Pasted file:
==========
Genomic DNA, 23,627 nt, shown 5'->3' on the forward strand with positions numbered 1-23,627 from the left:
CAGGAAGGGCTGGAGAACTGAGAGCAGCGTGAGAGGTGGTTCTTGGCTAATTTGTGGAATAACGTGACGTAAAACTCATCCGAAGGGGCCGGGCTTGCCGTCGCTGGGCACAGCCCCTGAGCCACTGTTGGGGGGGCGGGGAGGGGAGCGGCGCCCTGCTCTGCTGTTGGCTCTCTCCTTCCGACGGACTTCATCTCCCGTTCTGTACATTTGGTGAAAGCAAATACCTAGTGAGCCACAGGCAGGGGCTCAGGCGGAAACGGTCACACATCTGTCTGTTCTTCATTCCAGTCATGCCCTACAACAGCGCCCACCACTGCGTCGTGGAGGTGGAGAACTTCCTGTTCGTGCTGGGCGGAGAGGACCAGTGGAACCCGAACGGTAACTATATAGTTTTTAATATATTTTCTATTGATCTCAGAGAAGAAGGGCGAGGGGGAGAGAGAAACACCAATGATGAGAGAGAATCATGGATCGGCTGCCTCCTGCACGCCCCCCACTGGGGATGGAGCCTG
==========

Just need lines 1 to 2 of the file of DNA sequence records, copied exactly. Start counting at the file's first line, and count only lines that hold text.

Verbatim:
Genomic DNA, 23,627 nt, shown 5'->3' on the forward strand with positions numbered 1-23,627 from the left:
CAGGAAGGGCTGGAGAACTGAGAGCAGCGTGAGAGGTGGTTCTTGGCTAATTTGTGGAATAACGTGACGTAAAACTCATCCGAAGGGGCCGGGCTTGCCGTCGCTGGGCACAGCCCCTGAGCCACTGTTGGGGGGGCGGGGAGGGGAGCGGCGCCCTGCTCTGCTGTTGGCTCTCTCCTTCCGACGGACTTCATCTCCCGTTCTGTACATTTGGTGAAAGCAAATACCTAGTGAGCCACAGGCAGGGGCTCAGGCGGAAACGGTCACACATCTGTCTGTTCTTCATTCCAGTCATGCCCTACAACAGCGCCCACCACTGCGTCGTGGAGGTGGAGAACTTCCTGTTCGTGCTGGGCGGAGAGGACCAGTGGAACCCGAACGGTAACTATATAGTTTTTAATATATTTTCTATTGATCTCAGAGAAGAAGGGCGAGGGGGAGAGAGAAACACCAATGATGAGAGAGAATCATGGATCGGCTGCCTCCTGCACGCCCCCCACTGGGGATGGAGCCTG